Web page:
Just three years ago, VRC Director Gary Nabel, M.D., Ph.D., together with a team of scientists from the VRC and the Centers for Disease Control and Prevention, described an experimental Ebola vaccine that fully protected monkeys from lethal infection by the virus. One component of that vaccine will now be assessed for safety in human volunteers. The trial vaccine, a type called a DNA vaccine, is similar to other investigational vaccines that hold promise for controlling such diseases as AIDS, influenza, malaria and hepatitis.
"This trial is further evidence of the ability of the VRC to rapidly translate basic research into tangible products," notes NIAID Director Anthony S. Fauci, M.D. "Our accelerated effort to understand and combat Ebola infection is part of the NIAID commitment to its biodefense mission. An effective Ebola vaccine not only would provide a life-saving advance in countries where the disease occurs naturally, it also would provide a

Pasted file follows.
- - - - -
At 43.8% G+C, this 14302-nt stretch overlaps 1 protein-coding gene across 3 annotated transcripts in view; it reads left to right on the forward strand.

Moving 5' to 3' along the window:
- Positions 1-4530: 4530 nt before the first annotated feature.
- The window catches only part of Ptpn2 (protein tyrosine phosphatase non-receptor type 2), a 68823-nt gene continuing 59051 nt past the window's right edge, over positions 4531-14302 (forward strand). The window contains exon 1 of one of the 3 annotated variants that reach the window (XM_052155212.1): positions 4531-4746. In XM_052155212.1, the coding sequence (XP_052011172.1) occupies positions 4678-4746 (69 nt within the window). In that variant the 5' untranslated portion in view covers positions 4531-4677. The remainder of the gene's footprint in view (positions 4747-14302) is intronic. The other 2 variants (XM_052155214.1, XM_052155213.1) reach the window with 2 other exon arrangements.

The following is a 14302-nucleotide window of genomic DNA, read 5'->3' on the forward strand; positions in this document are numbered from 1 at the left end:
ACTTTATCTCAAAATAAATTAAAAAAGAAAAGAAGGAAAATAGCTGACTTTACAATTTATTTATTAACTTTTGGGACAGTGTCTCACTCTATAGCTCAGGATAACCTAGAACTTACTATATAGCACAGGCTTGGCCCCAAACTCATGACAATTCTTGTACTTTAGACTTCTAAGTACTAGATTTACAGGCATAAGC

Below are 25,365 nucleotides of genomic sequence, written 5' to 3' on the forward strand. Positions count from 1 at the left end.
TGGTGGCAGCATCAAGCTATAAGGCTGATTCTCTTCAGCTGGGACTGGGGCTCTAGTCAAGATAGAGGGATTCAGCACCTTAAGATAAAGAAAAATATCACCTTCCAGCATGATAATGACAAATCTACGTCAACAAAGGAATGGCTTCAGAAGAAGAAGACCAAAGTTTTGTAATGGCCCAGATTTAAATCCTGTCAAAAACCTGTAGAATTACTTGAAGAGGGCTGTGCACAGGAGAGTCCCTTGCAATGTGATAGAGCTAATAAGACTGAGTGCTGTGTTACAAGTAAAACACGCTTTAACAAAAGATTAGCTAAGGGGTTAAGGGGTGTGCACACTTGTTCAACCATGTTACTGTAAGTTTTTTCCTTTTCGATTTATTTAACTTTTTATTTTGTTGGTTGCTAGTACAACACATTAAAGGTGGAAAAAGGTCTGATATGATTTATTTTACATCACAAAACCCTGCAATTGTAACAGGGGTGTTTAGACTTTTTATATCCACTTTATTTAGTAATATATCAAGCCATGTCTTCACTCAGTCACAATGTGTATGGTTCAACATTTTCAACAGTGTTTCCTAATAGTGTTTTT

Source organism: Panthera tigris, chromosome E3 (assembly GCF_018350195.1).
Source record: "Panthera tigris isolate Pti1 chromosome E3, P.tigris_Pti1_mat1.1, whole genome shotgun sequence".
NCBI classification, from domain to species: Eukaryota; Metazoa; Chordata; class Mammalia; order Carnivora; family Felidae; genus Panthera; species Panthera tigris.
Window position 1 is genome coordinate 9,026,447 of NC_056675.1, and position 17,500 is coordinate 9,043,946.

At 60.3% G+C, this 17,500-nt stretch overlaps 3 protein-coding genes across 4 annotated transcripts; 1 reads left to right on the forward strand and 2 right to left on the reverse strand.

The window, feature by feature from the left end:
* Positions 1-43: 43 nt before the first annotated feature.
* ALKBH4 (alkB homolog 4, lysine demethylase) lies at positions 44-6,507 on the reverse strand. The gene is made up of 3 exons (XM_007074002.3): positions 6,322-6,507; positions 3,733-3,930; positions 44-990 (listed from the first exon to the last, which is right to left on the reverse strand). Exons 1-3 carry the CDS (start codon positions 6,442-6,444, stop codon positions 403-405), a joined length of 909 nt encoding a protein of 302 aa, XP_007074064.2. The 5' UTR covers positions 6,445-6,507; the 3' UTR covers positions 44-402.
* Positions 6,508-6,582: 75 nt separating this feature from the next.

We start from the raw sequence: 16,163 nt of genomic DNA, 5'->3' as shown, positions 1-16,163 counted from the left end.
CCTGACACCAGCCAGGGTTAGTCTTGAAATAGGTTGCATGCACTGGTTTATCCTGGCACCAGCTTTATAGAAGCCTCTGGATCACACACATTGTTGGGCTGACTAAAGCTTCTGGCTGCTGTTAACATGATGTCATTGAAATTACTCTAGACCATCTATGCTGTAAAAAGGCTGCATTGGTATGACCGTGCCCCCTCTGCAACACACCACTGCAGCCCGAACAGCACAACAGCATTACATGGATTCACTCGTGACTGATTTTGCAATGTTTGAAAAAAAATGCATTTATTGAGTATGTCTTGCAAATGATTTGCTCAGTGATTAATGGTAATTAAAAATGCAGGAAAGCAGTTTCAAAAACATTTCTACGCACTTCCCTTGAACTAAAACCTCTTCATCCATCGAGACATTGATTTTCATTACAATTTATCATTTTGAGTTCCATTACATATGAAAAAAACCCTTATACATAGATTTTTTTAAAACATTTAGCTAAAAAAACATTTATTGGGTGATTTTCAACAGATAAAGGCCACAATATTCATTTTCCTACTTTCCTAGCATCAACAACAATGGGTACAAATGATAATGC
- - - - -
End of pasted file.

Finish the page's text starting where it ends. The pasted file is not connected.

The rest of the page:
medical tool to discourage the use of Ebola virus as an agent of bioterrorism."
Outbreaks of Ebola in Africa kill up to 90 percent of those infected. No effective treatment exists for this highly infectious disease, which causes extensive internal bleeding and rapid death. According to experts, vaccination is the best strategy for preventing or containing this deadly infection.
A gap of two decades separated the first Ebola epidemic of 1976 and the next, which arose in 1995. In recent years, for reasons unknown, outbreaks of Ebola are occurring with increasing fre
Contact: Contact: Anne A. Oplinger
NIH/National Institute of Allergy and Infectious Diseases